Ever since bats literally began falling out of the winter sky four years ago, scientists have raced to understand a mysterious illness that has caused their populations to decline more than 70 percent in the Northeast.
The crash is unprecedented — the little brown bat is expected to be extinct in 20 years — yet public reaction has, at best, been muted. Researchers blame the “ewww’’ effect: Panda and polar bears have a lot more going for them in the cute department. But researchers at Boston University and elsewhere have documented how much these bats are worth to the US agriculture industry.
In one of two analyses, both coauthored by BU bat specialist Thomas Kunz, researchers conclude that natural pest-control services by insect-eating bats save the agriculture sector at least $3 billion a year.
The illness, white-nose syndrome, and bat fatalities at large wind farms could lead to substantial economic losses on agricultural farms, said the analysis, which appeared in Science.
The other study focused on ecosystem services — benefits from the environment that increase human well-being — provided by bats; it was published in Annals of the New York Academy of Sciences.
“Hopefully these papers will provide a wake-up call,’’ Kunz said in an e-mail.
The Science study noted bats’ value could reach as high as $53 billion a year, and farmers could notice the missing bats in the next five years as more pests attack crops. The estimated loss of 1 million bats in the Northeast in recent years has probably resulted in 660 to 1,320 metric tons of insects no longer being eaten each year by the animals, the study said.
White-nose syndrome, named for a fungus that appears on bats’ noses and other body parts, first appeared in New York and in the past four years has spread into 17 states and Eastern Canada.
More fishing help sought Senator John F. Kerry and representatives Barney Frank and Bill Keating have asked Commerce Secretary Gary Locke to allow fishermen to catch more fish next year, within the overall catch limits.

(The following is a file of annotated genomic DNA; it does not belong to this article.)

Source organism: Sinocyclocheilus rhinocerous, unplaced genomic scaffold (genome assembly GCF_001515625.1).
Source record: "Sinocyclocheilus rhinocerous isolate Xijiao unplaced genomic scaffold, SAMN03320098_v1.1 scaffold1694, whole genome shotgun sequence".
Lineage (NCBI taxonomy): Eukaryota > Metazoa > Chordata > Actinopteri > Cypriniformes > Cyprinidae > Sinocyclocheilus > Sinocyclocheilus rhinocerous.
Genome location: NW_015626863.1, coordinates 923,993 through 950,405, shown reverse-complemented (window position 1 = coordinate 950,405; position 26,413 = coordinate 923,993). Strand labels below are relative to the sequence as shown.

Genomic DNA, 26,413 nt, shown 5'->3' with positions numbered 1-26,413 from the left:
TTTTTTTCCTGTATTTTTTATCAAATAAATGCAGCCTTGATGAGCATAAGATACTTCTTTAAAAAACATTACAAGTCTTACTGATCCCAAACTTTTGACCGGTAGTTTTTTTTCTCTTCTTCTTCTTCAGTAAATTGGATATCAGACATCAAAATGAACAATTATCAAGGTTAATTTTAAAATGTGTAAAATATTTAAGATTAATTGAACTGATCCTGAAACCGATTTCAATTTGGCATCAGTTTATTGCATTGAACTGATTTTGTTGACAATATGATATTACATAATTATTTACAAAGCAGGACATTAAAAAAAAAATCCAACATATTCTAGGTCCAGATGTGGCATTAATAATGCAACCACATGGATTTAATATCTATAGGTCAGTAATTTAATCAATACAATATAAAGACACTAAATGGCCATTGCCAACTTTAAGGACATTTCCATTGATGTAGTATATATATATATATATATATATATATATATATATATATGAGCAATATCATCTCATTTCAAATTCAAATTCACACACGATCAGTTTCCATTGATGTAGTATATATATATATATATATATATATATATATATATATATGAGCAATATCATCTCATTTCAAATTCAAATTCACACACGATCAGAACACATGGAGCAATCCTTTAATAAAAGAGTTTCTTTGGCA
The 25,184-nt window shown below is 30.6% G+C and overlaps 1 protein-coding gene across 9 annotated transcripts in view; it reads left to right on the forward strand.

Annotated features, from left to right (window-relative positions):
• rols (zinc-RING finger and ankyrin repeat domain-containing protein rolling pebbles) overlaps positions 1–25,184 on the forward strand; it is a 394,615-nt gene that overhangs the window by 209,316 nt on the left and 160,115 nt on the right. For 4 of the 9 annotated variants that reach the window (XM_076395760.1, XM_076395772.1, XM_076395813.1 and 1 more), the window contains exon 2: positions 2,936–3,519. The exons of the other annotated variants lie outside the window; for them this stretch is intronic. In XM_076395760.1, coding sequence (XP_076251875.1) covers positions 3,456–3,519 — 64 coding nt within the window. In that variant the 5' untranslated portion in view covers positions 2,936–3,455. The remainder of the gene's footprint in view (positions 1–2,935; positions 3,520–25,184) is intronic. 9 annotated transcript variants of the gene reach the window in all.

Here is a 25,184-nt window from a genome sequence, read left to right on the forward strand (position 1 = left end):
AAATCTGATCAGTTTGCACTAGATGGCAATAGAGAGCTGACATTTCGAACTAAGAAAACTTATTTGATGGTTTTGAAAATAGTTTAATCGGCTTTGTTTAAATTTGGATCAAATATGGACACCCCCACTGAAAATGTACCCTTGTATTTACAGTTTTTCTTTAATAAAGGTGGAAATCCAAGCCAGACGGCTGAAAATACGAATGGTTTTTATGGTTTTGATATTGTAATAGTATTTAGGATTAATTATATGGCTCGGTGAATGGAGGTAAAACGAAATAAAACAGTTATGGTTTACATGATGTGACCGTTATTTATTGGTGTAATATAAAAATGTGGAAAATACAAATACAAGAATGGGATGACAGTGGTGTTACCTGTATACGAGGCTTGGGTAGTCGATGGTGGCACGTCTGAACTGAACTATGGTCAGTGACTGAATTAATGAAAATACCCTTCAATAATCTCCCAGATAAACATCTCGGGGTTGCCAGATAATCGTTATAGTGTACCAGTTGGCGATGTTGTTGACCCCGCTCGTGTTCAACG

Fishermen are under a new management regime coupled with stricter catch limits on many species, and some say they are being forced out of New England’s fishing industry just as fish are finally coming back.
Fishermen can carry more than 10 percent of unused quota from year to year, but Keating, Frank, and Kerry are asking if fishermen can use more than 10 percent of their unused quota next year.
“As the end of the fishing season draws to a close, it is evident that several individual fishing stocks quotas remain to be filled,’’ the letter said.
“For example, only 67% of the total allocation of George’s Bank Cod has been caught and only 16.5% of the George’s Bank Haddock. . . . In order to maximize the economic development of our local fisheries, we respectfully request that you consider increasing the percentage of unmet quota that can be rolled-over into the 2011-2012 fishing year.’’
Bike sharing at Tufts Students at Tufts University will be able to zip between classes and get off campus faster thanks to TuftsBikes, a new student-run bicycle-share program. The operation makes 30 bikes available for free to all members of the Tufts community.
Riders can borrow them through the library for up to eight hours.
Student government funded the program.
TuftsBikes created a bike shop that will maintain the bicycles, give classes about repairs, and provide a space for students to fix their own bikes.